Bringing a family home

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Volunteers work to finish Habitat for Humanity home in Kittredge

By Sandy Barnes

“Can I get a couple of two-by-fours?” called Adrienne Patenaude while standing on the roof a home under construction in Kittredge.


An AmeriCorps builder, Patenaude was working with Evergreen volunteers helping to complete a Blue Spruce Habitat for Humanity home last Thursday.

Robert Tobor and Melissa Duley of Evergreen-based Green Apple Supply were among those who came to the volunteer workday sponsored by the Evergreen Area Chamber of Commerce.

“I feel like I’m doing something for my own neighborhood,” Duley said. 

Blue Spruce Habitat construction manager Steve Colella offered Duley and other volunteers advice as they worked on the porch of the house. 

“Make sure you’re square,” he said while they were placing a long piece of lumber on the structure with a nail gun.

One unit of the duplex will soon be occupied by Hazzell Conelos and her son Titus. Brandi Nickols, Joel Rainey and their children, Aiden and Aubrie, will live on the other side of the home.

If all goes well, the home should be ready for the two families to move into by the end of May, said Colella. After a dedication ceremony in late April 2012, the project began last October, he said.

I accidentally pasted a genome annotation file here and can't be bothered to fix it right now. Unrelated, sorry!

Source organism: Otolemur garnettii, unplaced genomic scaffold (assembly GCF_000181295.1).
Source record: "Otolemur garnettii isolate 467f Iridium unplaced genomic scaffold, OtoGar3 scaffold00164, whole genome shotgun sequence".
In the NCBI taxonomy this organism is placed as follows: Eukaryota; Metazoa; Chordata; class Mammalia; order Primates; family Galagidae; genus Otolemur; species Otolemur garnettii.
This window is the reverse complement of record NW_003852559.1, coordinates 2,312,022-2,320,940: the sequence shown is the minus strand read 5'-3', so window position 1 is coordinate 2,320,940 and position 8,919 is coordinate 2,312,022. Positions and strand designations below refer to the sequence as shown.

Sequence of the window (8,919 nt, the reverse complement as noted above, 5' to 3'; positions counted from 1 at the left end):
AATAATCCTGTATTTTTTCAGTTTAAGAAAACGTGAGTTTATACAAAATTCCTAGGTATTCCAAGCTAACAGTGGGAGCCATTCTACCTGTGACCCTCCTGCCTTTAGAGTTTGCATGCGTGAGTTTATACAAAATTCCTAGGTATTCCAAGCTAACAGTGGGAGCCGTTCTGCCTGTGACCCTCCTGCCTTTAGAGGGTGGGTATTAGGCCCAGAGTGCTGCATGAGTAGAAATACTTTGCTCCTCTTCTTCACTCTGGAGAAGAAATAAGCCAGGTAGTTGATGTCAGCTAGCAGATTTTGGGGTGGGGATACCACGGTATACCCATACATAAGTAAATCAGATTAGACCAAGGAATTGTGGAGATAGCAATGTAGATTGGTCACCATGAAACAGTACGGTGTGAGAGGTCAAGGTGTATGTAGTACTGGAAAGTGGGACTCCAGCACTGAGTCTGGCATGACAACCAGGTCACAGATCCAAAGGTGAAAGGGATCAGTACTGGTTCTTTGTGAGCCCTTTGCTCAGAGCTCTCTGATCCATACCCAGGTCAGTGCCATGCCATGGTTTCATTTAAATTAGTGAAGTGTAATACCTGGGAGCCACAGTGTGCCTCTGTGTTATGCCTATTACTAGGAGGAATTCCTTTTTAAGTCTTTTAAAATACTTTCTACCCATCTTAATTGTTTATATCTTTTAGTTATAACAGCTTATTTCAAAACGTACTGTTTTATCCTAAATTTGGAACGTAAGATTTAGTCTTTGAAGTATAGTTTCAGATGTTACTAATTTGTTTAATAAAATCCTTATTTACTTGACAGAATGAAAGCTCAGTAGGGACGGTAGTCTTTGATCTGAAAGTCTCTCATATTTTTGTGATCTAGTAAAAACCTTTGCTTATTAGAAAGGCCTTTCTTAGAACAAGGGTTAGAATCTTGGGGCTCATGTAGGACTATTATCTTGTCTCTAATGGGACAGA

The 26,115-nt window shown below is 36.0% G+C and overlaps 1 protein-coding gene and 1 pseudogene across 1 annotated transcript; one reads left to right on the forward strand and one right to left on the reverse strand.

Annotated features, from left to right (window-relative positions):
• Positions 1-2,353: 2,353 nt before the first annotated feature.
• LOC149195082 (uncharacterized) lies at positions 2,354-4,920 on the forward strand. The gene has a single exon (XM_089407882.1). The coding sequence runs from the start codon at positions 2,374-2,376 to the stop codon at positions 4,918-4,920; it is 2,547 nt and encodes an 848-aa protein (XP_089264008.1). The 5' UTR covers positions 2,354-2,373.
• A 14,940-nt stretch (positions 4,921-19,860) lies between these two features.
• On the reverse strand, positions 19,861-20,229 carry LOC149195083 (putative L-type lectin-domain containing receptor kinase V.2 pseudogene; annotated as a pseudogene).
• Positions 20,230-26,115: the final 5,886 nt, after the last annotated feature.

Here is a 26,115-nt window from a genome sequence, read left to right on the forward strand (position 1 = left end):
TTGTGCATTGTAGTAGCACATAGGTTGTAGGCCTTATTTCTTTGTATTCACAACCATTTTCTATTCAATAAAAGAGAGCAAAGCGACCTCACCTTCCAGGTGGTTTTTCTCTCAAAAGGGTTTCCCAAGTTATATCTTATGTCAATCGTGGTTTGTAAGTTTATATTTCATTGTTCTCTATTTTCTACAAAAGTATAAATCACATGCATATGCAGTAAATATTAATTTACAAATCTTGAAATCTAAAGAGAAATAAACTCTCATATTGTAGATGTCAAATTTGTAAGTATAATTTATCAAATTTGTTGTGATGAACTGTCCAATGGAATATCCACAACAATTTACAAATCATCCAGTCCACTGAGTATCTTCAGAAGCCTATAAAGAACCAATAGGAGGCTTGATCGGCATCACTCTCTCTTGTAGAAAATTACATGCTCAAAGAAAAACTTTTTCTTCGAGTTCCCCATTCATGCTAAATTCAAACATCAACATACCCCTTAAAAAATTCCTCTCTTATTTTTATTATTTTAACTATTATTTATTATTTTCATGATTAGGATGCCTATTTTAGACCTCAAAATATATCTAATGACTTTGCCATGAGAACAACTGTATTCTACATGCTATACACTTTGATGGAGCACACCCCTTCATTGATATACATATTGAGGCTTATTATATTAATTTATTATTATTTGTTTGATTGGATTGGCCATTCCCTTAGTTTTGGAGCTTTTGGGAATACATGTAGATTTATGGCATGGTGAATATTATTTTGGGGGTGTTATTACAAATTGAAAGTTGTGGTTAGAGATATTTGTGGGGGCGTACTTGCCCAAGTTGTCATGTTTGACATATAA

Throughout the process, the Conelos and Nickols-Rainey families have been working on the home along with volunteers, as required by Habitat for Humanity.

A national and international faith-based organization with local chapters, Habitat for Humanity offers affordable home ownership to low-income families. Those selected for the homes contribute a minimum of 250 hours of “sweat equity” to their construction and make monthly mortgage payments set at 30 percent of the family’s gross income.

When completed, the home will be eligible for Leadership in Energy and Environmental Design certification — hopefully at the platinum level, Colella said. 

“Habitat, by its nature, builds tight, energy-efficient homes,” he said.

Holding a section of the structural insulated paneling used in the home, Colella said it is a highly insulating aspect of the construction.

Denver architectural firm Alan Ford and Co. designed the home while participating in a competition sponsored by AIA Colorado. The modernistic architecture of the home features multiple roof pitches and large windows that offer sweeping views of the foothills. The 2,100-square-foot duplex is identical on both sides, with three bedrooms and 1½ bathrooms for each family. 

Like most Habitat projects, this home in Kittredge with a $300,000 budget has many sponsors who have given support through financial and in-kind contributions, Colella said.

Thrivent Financial for Lutherans has pledged $92,000 to the project, and AIA Colorado is contributing $84,000.
Evergreen Lutheran Church, Lutheran Church of the Cross and Zion Lutheran Church in Idaho Springs are actively involved in the project, along with a host of Habitat volunteers. The three churches also have contributed financial support to the home through fund-raisers, in addition to assistance from volunteers.

The Evergreen Metropolitan District has also contributed to the home with discounted water and sewer tap fees.

For more information about Blue Spruce Habitat for Humanity, including volunteer opportunities, visit www.bluesprucehabitat.org or call the office at 303-674-1127.


Contact Sandy Barnes at sandy@evergreenco.com or call 303-350-1042.